Problem: Yay, you are “friends” now! But sometimes you still want to suck on his lips.
Some people can handle the FWB zone, and others can’t. I know I draw the line at an arm around the shoulders and a platonic massage (because FREE MASSAGE). Anything more, and I’m setting myself back a few steps in the healing process. In short, the healing process means ogling and going out with every guy I find attractive, and giving in to physical comforts with an ex makes it harder to do said ogling with gusto. Also, keeping this boundary lets me be a way more pleasant, relaxed friend to everyone involved.

Problem: You don’t know when you’ll see him next, and don’t want to be alone.
I simply fought this feeling with a dose of reality. When I see him, I’m a little anxious, wanting our time to last forever. But not only is that impossible, I remember that being alone has its own joy (one huge advantage to being an introvert!) I exist for no one else and feel fully, 100% myself. This means facing myself–the good and bad. I’m scared of what I might discover as a free agent. But when I force myself to take the first step, the rest comes naturally. It feels right. See

All this was right

Asian Girl Problem #109: Verbal vs. Tacit Love

Though I certainly know some exceptions, the majority of my Asian-American friends say “I love you” and hug their parents without giving it a second thought. It’s easy to love in America—I love donuts, strangers’ tattoos, a bookmark. I love at the end of phone conversations, to avoid awkward conversations, and when I’m trying to ingratiate myself with someone I pissed off. When I’m feeling sarcastic, I love things I actually hate.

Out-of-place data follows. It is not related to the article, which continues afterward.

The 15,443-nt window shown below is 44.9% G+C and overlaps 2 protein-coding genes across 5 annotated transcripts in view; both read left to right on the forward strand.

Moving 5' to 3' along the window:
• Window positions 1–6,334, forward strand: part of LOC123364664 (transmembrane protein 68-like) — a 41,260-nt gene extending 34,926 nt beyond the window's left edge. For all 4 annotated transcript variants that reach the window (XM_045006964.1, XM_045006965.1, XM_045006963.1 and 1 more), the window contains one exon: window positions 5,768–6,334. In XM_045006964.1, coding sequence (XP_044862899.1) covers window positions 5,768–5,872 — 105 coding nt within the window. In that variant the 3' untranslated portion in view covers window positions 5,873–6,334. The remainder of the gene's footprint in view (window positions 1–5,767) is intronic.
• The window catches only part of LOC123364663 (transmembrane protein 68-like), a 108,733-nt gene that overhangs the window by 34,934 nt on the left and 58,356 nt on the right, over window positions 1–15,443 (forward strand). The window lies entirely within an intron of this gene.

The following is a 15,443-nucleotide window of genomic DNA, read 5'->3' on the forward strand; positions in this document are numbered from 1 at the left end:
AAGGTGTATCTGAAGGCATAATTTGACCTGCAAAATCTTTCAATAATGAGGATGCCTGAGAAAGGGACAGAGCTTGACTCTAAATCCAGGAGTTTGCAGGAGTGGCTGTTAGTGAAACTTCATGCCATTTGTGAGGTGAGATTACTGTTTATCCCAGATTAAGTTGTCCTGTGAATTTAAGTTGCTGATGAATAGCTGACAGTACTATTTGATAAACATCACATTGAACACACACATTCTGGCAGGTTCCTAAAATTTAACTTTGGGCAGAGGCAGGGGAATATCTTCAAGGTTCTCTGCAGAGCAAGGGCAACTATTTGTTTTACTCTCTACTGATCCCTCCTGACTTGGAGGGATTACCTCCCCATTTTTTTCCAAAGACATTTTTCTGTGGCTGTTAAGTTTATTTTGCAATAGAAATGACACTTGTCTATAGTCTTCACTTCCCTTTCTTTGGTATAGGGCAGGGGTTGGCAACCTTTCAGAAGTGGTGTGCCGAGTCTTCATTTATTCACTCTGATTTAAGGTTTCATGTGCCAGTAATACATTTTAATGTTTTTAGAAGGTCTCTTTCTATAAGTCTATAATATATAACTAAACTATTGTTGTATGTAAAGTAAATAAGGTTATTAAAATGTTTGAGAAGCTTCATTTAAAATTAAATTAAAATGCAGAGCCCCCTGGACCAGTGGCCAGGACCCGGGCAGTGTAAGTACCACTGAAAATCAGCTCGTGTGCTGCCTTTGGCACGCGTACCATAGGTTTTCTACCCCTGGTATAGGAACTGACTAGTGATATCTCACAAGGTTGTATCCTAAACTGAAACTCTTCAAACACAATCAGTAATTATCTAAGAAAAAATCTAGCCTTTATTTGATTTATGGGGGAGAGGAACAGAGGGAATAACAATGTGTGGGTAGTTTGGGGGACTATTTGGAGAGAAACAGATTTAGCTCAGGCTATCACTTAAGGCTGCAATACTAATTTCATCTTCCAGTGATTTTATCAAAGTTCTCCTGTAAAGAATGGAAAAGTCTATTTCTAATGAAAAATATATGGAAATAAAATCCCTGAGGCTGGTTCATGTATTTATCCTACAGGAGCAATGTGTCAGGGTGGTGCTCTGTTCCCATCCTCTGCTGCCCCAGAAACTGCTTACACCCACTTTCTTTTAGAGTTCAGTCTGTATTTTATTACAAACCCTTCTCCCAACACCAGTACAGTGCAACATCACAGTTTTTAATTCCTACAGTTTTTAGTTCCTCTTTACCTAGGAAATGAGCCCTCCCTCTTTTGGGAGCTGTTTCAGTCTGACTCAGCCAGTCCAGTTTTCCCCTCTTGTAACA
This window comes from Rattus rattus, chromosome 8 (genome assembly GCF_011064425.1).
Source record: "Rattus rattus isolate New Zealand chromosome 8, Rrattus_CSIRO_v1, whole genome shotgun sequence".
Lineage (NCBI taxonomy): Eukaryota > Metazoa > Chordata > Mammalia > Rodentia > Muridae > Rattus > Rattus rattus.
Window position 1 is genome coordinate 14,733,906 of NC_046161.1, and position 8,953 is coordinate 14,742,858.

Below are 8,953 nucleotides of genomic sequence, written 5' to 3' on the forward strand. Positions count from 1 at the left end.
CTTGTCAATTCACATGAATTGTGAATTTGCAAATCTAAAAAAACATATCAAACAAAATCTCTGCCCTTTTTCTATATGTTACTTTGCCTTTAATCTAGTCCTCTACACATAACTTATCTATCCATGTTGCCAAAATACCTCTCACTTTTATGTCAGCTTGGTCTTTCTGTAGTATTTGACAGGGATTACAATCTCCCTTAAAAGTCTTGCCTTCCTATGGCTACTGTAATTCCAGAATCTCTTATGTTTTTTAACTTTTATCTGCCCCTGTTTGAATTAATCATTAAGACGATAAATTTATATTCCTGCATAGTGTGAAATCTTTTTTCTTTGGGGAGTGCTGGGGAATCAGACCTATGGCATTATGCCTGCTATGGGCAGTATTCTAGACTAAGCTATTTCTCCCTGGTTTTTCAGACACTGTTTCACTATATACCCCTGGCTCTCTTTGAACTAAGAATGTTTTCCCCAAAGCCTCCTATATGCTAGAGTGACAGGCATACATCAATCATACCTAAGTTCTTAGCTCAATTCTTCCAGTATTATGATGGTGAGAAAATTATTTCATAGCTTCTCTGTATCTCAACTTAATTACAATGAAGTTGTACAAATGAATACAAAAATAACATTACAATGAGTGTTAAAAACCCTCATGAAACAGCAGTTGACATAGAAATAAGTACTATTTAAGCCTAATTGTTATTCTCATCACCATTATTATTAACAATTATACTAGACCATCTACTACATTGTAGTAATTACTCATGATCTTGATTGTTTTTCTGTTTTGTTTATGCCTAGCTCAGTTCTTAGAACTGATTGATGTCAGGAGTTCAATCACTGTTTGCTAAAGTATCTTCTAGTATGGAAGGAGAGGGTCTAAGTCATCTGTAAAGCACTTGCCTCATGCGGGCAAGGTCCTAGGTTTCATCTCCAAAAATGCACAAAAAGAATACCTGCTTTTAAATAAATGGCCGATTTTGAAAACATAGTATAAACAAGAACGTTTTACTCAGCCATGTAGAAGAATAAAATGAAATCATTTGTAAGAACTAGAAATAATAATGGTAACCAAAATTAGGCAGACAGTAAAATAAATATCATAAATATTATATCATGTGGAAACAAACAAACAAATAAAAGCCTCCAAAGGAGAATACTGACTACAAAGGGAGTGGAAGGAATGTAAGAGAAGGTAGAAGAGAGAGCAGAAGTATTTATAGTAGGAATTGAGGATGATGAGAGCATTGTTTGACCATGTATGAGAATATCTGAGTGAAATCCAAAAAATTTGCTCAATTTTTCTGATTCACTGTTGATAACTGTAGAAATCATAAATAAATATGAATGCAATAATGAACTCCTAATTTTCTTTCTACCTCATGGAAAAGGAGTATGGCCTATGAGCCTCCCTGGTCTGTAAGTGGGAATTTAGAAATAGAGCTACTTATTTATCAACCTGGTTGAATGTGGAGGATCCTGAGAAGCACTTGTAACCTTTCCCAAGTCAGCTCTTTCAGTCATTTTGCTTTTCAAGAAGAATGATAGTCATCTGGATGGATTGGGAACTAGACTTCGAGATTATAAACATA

When I was a kid and visited my dad at the university science lab where he worked, I yelled “Bye, I love you!” from down the hall every time I left. It became such a habit I’d often forget that sometimes he wasn’t in the lab when we went to look for him, so my declaration sounded like it was only meant for his grad student, Sean. I was only slightly embarrassed.

I never say “I love you” in Chinese, and hugs are few and far between when I visit my relatives in the motherland. I’ve never hugged any of my uncles or male cousins, and embracing my grandma whom I’m crazy about is reserved for the first and last time I see her of every visit. Instead, we say “like” for everything, including people we want to date. Or, in my case, “really like” for donuts and tattoos.

Rarely seen or used outside of tattoos on white people.

From a chapter in “Couples on the Fault Line” by Esther Perel:

Most cultures tend to gravitate toward one pole or the other in [the spectrum of “high-context” and “low-context” societies.] Another way to conceive of the spectrum is individualism versus collectivism. In low context societies such as Germany, the Scandinavian countries, the Netherlands, England, Australia, and the United States (often countries rooted in Protestant Calvanism) people compartmentalize personal relationships and work, and focus on short-term relationships. Factual information is stressed and is explicit verbal expression. The high-context societies are more rural and less industrialized than then low-context societies. In Latin America, Africa, the Mediterranean countries, the Arab world, India, China, and Indonesia extensive information networks exist among family, friends, and colleagues. This shared experience allows for a greater degree of tacit understanding. People are often involved in close and lasting personal relationships.

For the first time ever, I’ve been saying/writing the words (in English, or course) to a person I’m boning. When it first came up, it took me a month to reciprocate, and I still feel a jolt of confusion and hesitance every time I say it—although writing it feels easier? Sometimes I even have to rationalize in my head that the context I’m using it is no different than when I say it to a close girl friend.